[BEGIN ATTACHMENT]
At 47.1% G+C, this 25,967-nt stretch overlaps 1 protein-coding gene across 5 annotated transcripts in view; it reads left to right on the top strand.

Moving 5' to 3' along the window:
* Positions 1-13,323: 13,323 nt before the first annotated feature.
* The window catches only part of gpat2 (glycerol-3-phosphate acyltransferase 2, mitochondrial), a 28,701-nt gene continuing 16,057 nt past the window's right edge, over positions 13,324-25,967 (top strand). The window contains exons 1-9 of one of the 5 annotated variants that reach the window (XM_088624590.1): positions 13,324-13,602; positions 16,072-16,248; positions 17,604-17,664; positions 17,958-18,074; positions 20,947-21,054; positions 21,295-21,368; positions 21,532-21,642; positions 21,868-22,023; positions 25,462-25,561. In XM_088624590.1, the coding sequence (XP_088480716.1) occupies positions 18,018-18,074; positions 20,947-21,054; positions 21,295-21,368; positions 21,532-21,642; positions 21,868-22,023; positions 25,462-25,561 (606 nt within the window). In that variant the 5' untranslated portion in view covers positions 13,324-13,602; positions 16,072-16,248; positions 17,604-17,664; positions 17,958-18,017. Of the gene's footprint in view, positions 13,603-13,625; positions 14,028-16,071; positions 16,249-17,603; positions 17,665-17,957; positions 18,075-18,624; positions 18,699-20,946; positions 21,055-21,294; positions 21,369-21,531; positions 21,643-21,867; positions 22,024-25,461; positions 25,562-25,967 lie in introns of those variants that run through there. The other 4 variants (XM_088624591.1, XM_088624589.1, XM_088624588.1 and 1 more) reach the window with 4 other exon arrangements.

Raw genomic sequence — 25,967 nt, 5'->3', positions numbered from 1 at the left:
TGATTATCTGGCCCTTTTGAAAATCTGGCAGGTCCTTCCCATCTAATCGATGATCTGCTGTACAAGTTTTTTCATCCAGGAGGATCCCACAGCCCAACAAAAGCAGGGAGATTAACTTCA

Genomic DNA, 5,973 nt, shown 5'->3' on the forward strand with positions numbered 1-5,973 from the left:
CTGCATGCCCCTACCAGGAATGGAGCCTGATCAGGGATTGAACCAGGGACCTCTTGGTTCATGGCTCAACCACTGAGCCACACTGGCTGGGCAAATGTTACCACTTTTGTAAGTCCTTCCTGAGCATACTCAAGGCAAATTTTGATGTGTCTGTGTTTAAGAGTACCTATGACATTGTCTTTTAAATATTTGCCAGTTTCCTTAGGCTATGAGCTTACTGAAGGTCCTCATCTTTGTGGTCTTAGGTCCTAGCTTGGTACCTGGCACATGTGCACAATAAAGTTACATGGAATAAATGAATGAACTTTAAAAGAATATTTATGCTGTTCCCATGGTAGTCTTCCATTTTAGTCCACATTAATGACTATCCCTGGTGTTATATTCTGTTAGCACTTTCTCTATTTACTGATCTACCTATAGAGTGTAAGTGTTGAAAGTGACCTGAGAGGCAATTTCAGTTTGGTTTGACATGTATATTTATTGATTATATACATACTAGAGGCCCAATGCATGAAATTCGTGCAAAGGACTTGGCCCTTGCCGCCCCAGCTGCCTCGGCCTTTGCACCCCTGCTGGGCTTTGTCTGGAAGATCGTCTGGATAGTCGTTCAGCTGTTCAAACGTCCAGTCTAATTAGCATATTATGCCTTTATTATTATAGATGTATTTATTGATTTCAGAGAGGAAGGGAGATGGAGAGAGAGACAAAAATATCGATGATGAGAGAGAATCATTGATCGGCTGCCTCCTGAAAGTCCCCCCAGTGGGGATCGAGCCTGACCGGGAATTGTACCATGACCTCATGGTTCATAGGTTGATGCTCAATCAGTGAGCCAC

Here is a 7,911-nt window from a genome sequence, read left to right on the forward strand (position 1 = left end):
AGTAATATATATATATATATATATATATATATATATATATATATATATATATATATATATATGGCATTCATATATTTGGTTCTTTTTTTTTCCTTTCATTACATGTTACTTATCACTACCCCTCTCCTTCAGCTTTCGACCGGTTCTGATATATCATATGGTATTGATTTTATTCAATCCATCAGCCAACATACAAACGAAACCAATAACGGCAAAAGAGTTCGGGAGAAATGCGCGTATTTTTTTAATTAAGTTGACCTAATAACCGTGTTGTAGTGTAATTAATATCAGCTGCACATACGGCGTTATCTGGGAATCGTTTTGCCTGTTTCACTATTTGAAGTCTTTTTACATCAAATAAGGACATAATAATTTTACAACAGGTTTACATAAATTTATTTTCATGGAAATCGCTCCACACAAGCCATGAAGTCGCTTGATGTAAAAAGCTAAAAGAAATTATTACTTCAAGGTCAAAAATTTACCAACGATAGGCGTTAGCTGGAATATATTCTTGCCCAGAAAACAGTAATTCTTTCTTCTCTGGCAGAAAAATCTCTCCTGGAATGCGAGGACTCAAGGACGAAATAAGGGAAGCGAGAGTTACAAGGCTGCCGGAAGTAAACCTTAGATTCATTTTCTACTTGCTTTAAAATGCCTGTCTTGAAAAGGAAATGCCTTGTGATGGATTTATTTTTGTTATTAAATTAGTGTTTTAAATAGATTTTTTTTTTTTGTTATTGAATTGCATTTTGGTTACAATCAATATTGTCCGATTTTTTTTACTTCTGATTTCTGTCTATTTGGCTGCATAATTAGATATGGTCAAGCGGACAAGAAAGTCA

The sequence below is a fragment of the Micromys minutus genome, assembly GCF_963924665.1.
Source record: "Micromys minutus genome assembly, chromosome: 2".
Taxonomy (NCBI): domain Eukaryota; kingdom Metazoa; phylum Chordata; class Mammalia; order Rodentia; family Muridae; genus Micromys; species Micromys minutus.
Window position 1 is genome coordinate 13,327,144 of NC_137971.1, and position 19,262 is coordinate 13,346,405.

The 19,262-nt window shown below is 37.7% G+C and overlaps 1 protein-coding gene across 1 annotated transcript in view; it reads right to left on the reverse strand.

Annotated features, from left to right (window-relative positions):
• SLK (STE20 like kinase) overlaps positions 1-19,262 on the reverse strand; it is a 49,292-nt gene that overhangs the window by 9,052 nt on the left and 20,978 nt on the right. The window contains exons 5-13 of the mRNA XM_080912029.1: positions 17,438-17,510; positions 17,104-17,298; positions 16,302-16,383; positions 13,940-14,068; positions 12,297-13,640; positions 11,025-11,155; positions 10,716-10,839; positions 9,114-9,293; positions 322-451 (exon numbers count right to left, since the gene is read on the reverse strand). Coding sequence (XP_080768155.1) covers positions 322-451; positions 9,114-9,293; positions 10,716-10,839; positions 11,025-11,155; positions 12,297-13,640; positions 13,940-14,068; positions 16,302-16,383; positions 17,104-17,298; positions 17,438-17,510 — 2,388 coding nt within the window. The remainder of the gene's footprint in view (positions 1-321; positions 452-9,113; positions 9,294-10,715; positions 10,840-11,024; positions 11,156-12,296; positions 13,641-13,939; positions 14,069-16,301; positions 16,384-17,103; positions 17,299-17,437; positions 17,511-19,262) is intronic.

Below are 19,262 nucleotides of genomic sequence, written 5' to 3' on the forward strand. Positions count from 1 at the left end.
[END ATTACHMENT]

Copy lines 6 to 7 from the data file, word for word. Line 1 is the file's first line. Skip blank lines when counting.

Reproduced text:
TGATTATCTGGCCCTTTTGAAAATCTGGCAGGTCCTTCCCATCTAATCGATGATCTGCTGTACAAGTTTTTTCATCCAGGAGGATCCCACAGCCCAACAAAAGCAGGGAGATTAACTTCA

Genomic DNA, 5,973 nt, shown 5'->3' on the forward strand with positions numbered 1-5,973 from the left: